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The mixture of noble gases can be separated by
(A) Ramsay-Rayleigh method
(B) Fischer-Ringes method
(C) Dewars adsorption on activated coconut charcoal method
(D) Bartlett method

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Last updated date: 15th Jun 2024
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Answer
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Hint: Noble gases are also known as inert gases. They are called so because they are chemically inert at ordinary conditions. The inactive nature is due to the completely filled shells in such elements. Their reactions are very less known.

Complete step-by-step answer:
Noble gases are also called as rare gases or inert gases. They are placed in the p-block in group $18$ of the periodic table.
There are six elements in the noble gas group. These are helium, neon, argon, krypton, xenon and radon. All the elements except radon occur in the atmosphere. Radon is obtained as the decay product of $^{226}Ra$.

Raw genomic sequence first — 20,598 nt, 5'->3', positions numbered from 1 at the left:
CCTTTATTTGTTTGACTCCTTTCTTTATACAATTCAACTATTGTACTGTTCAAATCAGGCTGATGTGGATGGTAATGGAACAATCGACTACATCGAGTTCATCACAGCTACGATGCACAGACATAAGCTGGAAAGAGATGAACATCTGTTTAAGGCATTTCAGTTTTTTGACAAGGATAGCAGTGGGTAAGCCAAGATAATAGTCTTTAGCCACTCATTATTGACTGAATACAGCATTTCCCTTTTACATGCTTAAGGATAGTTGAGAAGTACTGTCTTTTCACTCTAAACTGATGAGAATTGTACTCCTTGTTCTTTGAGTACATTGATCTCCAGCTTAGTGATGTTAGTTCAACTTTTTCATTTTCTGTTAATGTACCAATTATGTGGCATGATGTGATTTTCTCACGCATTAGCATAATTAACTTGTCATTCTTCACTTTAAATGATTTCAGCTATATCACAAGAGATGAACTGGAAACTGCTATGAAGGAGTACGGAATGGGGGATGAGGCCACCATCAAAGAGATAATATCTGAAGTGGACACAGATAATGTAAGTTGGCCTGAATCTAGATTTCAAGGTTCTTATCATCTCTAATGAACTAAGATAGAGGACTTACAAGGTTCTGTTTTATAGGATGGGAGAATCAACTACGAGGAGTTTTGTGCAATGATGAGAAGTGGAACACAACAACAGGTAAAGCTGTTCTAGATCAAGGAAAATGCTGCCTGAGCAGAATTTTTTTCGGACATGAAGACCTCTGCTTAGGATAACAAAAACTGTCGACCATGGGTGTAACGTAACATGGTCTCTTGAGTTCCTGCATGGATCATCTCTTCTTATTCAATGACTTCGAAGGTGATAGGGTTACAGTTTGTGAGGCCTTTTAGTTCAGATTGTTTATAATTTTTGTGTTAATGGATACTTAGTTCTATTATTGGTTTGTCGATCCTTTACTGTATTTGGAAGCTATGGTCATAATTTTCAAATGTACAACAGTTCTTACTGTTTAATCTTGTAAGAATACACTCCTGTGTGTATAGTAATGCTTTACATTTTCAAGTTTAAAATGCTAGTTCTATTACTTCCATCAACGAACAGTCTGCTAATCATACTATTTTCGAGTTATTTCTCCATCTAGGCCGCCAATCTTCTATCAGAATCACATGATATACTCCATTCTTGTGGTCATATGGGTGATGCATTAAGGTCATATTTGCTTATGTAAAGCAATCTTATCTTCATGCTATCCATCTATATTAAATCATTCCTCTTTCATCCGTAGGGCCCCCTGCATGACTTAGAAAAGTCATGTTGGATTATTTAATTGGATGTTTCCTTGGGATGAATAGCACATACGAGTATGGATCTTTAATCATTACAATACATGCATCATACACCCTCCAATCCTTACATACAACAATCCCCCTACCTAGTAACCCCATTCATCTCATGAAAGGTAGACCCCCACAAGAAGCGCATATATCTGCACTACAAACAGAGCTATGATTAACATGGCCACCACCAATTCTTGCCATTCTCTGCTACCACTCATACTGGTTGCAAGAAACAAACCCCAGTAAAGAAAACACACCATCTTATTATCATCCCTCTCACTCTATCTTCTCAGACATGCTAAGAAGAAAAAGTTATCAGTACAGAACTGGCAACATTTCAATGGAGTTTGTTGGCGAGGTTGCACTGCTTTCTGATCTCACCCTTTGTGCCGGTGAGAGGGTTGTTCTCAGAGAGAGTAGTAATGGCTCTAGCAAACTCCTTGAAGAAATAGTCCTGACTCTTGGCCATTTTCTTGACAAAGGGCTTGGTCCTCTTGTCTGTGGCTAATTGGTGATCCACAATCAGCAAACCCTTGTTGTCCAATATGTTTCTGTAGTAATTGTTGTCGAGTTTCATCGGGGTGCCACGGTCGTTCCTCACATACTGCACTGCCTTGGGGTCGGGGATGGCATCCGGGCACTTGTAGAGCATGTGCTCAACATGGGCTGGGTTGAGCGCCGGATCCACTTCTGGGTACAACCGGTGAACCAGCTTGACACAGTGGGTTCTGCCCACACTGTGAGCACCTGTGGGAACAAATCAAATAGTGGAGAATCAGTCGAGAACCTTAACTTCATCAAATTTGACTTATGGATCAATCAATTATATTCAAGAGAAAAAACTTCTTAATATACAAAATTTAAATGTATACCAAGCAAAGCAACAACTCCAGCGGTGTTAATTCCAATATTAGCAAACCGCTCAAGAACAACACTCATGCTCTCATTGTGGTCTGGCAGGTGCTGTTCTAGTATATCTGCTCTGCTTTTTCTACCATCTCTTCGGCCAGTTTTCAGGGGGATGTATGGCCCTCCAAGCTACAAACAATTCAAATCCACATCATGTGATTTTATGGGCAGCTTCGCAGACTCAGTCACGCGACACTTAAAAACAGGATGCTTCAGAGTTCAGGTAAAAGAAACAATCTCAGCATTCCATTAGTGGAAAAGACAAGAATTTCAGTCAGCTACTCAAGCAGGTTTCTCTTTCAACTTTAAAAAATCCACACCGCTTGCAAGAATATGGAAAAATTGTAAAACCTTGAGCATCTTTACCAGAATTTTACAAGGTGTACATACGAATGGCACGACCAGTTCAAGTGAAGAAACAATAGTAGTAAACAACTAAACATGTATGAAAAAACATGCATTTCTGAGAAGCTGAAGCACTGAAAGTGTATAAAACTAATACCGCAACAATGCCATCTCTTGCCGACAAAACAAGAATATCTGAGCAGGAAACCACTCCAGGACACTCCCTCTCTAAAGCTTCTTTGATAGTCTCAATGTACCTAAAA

The mixture of noble gases can be separated by Dewar’s adsorption on coconut charcoal method.
This method is based on the fact that activated coconut charcoal adsorbs different gases at different temperatures. The mixture of noble gases obtained from the atmosphere is taken in a bulb filled with activated coconut charcoal and placed in a cold bath. The gases are allowed to remain in the bulb for half an hour and unadsorbed gases are removed and kept separately.
At $ - {100^o }C$ , coconut charcoal adsorbs krypton, argon and xenon while helium and neon remain free. The unadsorbed helium and neon are brought in contact with another charcoal maintained at $ - {180^o }C$ , when neon is adsorbed and helium is obtained in free state. Neon can be recovered from this charcoal on warming.
When the charcoal containing argon, krypton and xenon at $ - {100^o }C$ is connected with another charcoal maintained at liquid air temperature, the argon diffuses into this charcoal from which it may be obtained by warming. After the separation of argon, the temperature of first charcoal is raised to $ - {90^o }C$ when pure krypton is evolved. Xenon which remains behind is recovered by further warming the charcoal.

Hence,the correct option is (C).

Note: These elements have their valence shells orbitals completely filled and therefore react with very few elements under ordinary conditions. Hence they are called noble gases.The electronic configuration of noble gases is $n{s^2}n{p^6}$ except helium which has configuration $1{s^2}$ . These are monatomic gases that are colorless, odorless and tasteless.